Meantime, the old tumors were like 10-year-old chewing gum stuck on a concrete wall. So it's uneven, it's ambiguous, and he had to shave off my old tumors. And then, of course, from the earlier surgery, my blood vessels were all messed up with my scar tissues. It was like really handle with care, because out of our entire human anatomy, the most crucial critical part to operate would be the spine, even more than the brain. Certain parts of our brains can be cut out, and we can still operate like a normal human being, but there is zero margin for error with the spine. And so anyway, he removed the major parts of my tumors, especially the new ones, and the old ones, he tried to shave them off.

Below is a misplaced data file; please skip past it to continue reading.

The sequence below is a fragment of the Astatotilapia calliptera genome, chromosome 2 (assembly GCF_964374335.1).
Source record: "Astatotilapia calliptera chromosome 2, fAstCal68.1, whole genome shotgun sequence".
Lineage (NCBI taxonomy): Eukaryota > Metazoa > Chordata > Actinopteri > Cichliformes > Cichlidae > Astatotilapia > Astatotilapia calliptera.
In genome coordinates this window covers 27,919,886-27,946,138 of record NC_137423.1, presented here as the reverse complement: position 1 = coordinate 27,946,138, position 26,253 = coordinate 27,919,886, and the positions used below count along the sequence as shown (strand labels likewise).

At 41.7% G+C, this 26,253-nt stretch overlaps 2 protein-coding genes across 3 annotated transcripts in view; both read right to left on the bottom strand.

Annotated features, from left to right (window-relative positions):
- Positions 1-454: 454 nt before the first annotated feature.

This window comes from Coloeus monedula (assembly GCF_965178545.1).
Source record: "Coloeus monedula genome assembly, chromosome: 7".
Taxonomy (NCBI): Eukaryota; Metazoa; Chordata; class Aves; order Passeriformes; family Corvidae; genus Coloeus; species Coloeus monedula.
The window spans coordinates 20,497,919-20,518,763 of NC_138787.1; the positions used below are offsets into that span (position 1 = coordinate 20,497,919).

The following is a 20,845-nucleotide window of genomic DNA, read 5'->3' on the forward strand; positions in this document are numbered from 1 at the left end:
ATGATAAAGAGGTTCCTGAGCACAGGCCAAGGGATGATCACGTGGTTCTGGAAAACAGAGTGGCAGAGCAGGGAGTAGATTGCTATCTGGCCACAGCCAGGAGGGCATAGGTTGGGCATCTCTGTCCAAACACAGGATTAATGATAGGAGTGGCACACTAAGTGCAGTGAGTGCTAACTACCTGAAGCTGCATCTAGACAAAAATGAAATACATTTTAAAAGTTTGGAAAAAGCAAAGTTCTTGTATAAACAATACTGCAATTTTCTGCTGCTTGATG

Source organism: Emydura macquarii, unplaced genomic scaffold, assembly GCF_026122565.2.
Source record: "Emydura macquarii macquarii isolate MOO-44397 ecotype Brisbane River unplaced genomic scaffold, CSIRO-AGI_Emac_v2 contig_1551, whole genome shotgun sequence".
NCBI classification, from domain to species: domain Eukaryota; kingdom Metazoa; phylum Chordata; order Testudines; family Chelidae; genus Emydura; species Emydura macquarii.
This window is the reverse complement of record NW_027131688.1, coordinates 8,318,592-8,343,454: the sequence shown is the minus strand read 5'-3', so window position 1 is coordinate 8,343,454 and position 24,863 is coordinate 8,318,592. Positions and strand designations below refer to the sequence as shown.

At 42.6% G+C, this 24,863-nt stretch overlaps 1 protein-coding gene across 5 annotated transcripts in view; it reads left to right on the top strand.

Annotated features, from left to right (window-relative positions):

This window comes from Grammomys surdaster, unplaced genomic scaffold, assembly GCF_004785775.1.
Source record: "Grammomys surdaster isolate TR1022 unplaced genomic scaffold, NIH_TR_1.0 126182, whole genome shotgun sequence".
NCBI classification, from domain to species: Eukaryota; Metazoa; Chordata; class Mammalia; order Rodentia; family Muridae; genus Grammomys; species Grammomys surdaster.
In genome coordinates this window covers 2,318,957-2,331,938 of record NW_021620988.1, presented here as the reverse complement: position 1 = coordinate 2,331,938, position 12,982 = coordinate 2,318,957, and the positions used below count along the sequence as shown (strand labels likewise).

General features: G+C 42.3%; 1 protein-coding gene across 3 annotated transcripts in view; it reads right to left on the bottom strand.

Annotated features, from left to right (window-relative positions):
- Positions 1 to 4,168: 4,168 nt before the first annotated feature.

And in that process, some of my nerves were damaged but not damaged enough to keep me paralyzed for life. But the damage has caused complete disorder in terms of sensation, so I don't feel my legs anymore. So after that, after the surgery, the doctor actually knew me. He knew me. He knew my stubborn personality. He pushed me really hard, like I was resting for one day, then the second day, he made the nurse wind up my bed 10 degrees, then the second day, another five degrees third day... On the fifth day, he made me sit up already. And then the next day, I had to hang my legs off the bed on the… Every day he gave me a challenge. And so I think by the ninth day, I was asked to stand up for a second with everyone.